Welcome to DivorceEZ - Starting @ $1000
Mediation occurs when the parties have come to a dispute on certain matters and cannot resolve the issues themselves - therefore, they require the need of a third party to arrange and assist in negotiating the disputes so the parties can come to a common ground.
Mediation is a confidential and voluntary process that can only occur when all parties agree. In the case where the parties cannot agree on mediation, or cannot reach an agreement through-out mediation, then they can go to court to have the matter resolved through litigation.
Mediation in Alberta can help with issues such as:
A mediator is a third party who works neutrally between the parties to resolve and reach a settlement on any disputes in which the parties cannot come to an agreement on themselves.
The role of a mediator is to obtain the disputes amongst the parties, listen to their concerns, provide the parties with information on the specific matters, and purpose options for a mutual settlement.
One major factor of a mediator is their main attempt to ensure the mediation process is kept at a neutral balance between the parties by maintaining civility, communication and cooperation.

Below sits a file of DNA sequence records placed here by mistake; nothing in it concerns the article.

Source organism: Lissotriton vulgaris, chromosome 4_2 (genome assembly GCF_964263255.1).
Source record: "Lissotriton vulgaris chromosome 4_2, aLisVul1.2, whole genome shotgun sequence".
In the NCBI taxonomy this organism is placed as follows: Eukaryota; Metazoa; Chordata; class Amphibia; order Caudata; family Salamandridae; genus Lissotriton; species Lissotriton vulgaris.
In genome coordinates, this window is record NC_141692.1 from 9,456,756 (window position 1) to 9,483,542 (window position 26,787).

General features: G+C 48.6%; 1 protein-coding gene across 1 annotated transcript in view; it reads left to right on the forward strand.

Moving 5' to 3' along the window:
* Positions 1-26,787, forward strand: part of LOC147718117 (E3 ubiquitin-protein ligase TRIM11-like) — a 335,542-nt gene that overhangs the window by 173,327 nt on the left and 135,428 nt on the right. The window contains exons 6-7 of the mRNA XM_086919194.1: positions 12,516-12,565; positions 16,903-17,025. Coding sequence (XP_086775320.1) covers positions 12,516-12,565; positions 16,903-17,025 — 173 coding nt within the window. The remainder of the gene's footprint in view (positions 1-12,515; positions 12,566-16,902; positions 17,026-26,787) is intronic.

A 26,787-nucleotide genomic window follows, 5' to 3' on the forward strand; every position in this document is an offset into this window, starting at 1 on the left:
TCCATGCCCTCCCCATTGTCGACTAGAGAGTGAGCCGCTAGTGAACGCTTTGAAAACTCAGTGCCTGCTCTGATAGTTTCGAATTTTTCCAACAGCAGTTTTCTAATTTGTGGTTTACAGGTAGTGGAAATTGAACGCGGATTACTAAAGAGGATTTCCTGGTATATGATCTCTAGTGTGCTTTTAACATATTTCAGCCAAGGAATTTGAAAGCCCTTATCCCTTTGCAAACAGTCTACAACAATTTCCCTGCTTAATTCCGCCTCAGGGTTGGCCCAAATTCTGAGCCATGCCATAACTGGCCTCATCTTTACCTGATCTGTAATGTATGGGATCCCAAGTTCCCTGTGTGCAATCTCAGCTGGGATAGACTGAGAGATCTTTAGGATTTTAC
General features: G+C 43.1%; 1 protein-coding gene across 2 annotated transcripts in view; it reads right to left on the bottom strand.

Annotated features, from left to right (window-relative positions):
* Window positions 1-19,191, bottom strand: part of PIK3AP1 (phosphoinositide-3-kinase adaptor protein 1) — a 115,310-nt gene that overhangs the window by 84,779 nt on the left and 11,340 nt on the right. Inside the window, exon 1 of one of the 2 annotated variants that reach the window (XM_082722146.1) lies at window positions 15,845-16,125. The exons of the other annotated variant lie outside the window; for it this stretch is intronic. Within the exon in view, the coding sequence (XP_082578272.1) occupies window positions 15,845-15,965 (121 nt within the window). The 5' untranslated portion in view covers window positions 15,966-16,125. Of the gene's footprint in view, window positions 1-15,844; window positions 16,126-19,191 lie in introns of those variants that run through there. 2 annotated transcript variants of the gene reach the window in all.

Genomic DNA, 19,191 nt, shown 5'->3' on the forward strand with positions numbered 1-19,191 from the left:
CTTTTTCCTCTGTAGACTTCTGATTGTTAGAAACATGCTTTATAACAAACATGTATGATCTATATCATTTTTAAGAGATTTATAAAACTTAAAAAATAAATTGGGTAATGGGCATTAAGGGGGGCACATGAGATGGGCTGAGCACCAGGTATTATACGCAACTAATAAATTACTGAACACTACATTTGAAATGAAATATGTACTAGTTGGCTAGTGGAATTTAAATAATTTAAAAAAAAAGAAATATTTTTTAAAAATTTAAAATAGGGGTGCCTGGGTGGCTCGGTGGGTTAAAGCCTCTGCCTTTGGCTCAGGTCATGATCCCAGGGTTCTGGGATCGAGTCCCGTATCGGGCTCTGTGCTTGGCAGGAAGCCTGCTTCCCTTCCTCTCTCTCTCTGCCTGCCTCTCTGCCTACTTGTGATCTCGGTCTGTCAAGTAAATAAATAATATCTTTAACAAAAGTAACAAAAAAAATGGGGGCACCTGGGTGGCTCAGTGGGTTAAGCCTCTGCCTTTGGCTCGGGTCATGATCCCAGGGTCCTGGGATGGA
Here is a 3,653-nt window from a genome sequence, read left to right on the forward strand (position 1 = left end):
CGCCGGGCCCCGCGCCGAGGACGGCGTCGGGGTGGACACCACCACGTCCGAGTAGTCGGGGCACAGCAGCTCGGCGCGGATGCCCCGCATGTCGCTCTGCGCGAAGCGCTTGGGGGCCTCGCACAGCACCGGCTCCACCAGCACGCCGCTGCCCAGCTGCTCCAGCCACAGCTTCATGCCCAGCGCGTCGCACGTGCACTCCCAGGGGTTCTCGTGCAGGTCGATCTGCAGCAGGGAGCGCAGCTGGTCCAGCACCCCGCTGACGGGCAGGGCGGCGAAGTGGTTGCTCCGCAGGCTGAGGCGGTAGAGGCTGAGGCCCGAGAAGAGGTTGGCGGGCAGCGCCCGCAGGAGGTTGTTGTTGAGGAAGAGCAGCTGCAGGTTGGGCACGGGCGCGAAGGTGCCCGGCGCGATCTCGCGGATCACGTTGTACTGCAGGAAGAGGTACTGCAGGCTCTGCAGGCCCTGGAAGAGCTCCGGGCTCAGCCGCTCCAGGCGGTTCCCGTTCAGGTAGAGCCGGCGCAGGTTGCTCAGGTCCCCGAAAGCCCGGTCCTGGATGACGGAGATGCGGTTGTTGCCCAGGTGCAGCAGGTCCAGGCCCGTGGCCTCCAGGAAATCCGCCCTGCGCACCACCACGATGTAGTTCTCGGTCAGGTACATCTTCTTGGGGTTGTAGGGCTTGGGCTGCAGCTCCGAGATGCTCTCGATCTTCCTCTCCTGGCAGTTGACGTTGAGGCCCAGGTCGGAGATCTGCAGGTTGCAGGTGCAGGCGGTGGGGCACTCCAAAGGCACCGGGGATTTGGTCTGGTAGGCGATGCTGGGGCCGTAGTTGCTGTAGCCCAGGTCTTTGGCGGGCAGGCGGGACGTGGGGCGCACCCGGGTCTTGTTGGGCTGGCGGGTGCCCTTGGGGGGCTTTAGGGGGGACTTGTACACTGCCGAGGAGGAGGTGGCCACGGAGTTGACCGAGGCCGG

A mediator in Alberta can only be a facilitator between the parties; they do not take sides, nor do they have any decision making authority.
The mediator at DivorceEZ has over 20 years of experience working with families in the field of Financial Planning, Taxation and Banking, separation and parenting. Our mediator is a mother of 2 beautiful teenagers and fully understands family dynamics.
DivorceEZ’s practice is to assist individuals and families in finding their own sustainable solutions.
* Our mediator cannot give legal advice but can direct you to different Family Acts that apply to your specific situation, and refer you to a Family Law Lawyer if the need arises.
Once the disputes between the parties have been resolved and a settlement has been reached, an agreement can be made written or orally; the agreed upon terms can be drafted into a separation agreement or a property consent order which can be filed within the Alberta Courts and becomes legally binding.
If the parties cannot come to a resolution on the outlining disputes, then they can decide to pursue the matter through litigation.
If there are areas within your separation that you do not agree on, consider going into mediation before taking your issues to court. Aside from being a less stressful and less costly alternative to court, the benefits of mediation are countless.